Gaza: The Arrow Cannot Be Taken Back

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“When an arrow leaves the hand of a warrior he cannot take it back.” (Mechilta of Rabbi Ishmael, Beshallach, Shirah)

From this classic Jewish teaching we learn that violence unleashes a myriad of consequences that we can neither control nor reverse. Apropos of recent events, I take this to mean many things:

…when you loose tons and tons of bombs on a small patch of land inhabited by 1.5 million people, you will invariably kill a myriad civilians.

…we cannot begin to fathom the depths of grief and loss that Israel’s actions have brought upon scores of Gazans, their families and loved ones. Indeed, even in the wake of a fragile ceasefire the death toll continues to rise. (Read this article from today’s NY Times, which documents heartbreaking scenes of victims continuing to be pulled from the rubble weeks after they were killed).

…we cannot comprehend the anger and fury Israel’s actions have inspired in Gazans, Palestinians, and the Arab world at large. Yesterday I spoke with a Palestinian American friend who told me he had never seen the Arab streets so inflamed against Israel – and in many cases, against their own governments. (The anger of Egyptian citizens toward their goverment is frightening to behold).

…it is impossible to underestimate the damage this war has done to the already tenous prospects for peace between Israel and Palestine. Most analysts seem to agree that no matter whoever might be considered the military “victor” in this war, the moderate Fatah (at present Israel’s only Palestinian peace partner) is the heaviest political casualty. Moderate Arab countries are all the queasier about supporting the peace process and the Saudis are now under fire to pull their plan from the table.

This quote from the NY Times article above sums up the tragic new reality on the ground:

In the upper middle-class neighborhood of Tal al-Hawa, Ziad Dardasawi, 40, a wood importer, was trying to process what had happened. As a supporter of Fatah, a political rival of Hamas, Mr. Dardasawi said that he despised Hamas, but that its rocket fire was no justification for Israel’s military response.

“Let’s say someone from Hamas fired a rocket — is it necessary to punish the whole neighborhood for that?” he said, standing in a stairway of his uncle’s house, where furniture had been smashed, and all the windows broken.

He drew on an analogy he thought would strike a chord: “In the U.S., when someone shoots someone, is his entire family punished?”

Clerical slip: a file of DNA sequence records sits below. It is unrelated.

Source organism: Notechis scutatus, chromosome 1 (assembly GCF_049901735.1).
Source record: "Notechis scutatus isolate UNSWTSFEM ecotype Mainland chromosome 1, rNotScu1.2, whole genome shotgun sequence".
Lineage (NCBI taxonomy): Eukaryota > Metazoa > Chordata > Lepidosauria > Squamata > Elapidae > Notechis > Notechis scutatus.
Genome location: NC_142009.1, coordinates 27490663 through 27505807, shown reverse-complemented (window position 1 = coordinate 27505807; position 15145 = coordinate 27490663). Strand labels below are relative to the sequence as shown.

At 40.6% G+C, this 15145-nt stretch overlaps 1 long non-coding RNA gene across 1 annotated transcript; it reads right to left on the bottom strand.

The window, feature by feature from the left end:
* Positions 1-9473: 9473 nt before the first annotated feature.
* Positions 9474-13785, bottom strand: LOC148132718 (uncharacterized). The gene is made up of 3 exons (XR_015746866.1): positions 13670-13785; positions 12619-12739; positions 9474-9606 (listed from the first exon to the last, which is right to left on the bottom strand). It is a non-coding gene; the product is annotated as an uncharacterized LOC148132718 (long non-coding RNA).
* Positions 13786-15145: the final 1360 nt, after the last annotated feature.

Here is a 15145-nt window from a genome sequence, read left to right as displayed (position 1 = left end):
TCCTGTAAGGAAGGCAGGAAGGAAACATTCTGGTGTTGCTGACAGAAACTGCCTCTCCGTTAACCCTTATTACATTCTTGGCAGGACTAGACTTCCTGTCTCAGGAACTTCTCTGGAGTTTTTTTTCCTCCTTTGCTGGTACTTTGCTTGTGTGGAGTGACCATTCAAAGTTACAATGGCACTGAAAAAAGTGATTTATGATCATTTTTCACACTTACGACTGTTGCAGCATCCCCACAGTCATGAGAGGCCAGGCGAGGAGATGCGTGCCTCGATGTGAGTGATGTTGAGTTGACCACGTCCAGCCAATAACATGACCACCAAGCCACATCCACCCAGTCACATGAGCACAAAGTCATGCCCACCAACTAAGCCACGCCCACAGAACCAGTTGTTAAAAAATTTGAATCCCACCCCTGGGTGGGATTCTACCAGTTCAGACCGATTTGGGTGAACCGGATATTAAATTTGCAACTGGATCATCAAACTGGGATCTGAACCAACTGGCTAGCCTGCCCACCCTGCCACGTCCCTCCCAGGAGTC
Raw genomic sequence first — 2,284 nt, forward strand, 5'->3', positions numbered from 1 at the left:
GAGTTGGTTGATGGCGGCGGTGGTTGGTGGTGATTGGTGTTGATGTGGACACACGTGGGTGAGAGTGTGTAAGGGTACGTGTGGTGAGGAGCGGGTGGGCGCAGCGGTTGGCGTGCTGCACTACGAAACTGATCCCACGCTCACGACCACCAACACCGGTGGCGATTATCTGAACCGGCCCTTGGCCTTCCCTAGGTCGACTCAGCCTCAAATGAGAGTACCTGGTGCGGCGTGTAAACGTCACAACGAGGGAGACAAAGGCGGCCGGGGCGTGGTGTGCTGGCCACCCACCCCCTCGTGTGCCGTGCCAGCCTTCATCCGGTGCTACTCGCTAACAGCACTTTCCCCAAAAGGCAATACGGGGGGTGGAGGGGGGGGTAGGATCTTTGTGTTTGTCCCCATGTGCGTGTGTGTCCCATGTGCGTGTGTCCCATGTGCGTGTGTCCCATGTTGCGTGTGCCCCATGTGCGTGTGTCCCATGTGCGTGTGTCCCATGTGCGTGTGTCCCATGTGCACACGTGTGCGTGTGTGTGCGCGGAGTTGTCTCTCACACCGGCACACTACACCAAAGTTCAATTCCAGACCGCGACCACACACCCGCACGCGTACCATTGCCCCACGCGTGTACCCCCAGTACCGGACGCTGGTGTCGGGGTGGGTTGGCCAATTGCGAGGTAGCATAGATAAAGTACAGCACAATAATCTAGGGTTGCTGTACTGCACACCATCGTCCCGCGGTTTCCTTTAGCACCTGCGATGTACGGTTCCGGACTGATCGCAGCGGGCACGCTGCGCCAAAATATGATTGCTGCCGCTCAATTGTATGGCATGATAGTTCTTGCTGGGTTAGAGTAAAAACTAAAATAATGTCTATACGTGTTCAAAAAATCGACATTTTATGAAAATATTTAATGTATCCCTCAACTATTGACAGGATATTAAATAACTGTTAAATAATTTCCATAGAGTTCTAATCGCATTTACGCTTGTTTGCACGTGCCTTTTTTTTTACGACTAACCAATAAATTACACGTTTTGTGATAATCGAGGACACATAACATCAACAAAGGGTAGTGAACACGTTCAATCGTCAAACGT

The Israeli actions made the situation more intractable, he said. “How can I convince my neighbors now for the option of peace? I can’t.”

He added: “Israel is breeding extremists. The feeling you get is that they just want you to leave Gaza.”

(Photo: Tyler Hicks/NY Times)

2 thoughts on “Gaza: The Arrow Cannot Be Taken Back

  1. Arab anger, Palestinian anger, inflammation on the streets are not compelling reasons to change behavior. Anger is by definition an irrational response. Anger often begets violence which necessitates a response to protect one’s self against that violence which often begets more anger. Just because some one is angry doesn’t mean I should not defend myself from their violence.

  2. I have to disagree, Boris. Anger is NOT an irrational response, especially when basic conditions of living are not being met. There is no question that the residents of Gaza do not enjoy even the most basic of human rights as this point — e.g., food, water, let alone freedom of movement. We can all argue endlessly about why that is, who started what, etc. but the fact remains that unless the underlying causes of tension on both sides are addressed, violence will continue. There is little evidence that continued aggressive military action on the part of Israel results in better long-term security for Israelis, just as the Palestinians are not served in the long run by the violent actions of Hamas. (And by the way, I think we all have to be very careful not to lapse into characterizing all Palestinians or Arabs as equivalent with Hamas). I truly believe the only way forward — away from the endless cycle of violence — requires a vision as radical as that of MLK’s or Gandhi’s or Mandela’s. Those leaders showed that real anger against oppression can beget radical change, without violence. Unfortunately, I have no idea where that is going to come from in EITHER Palestine or Israel.

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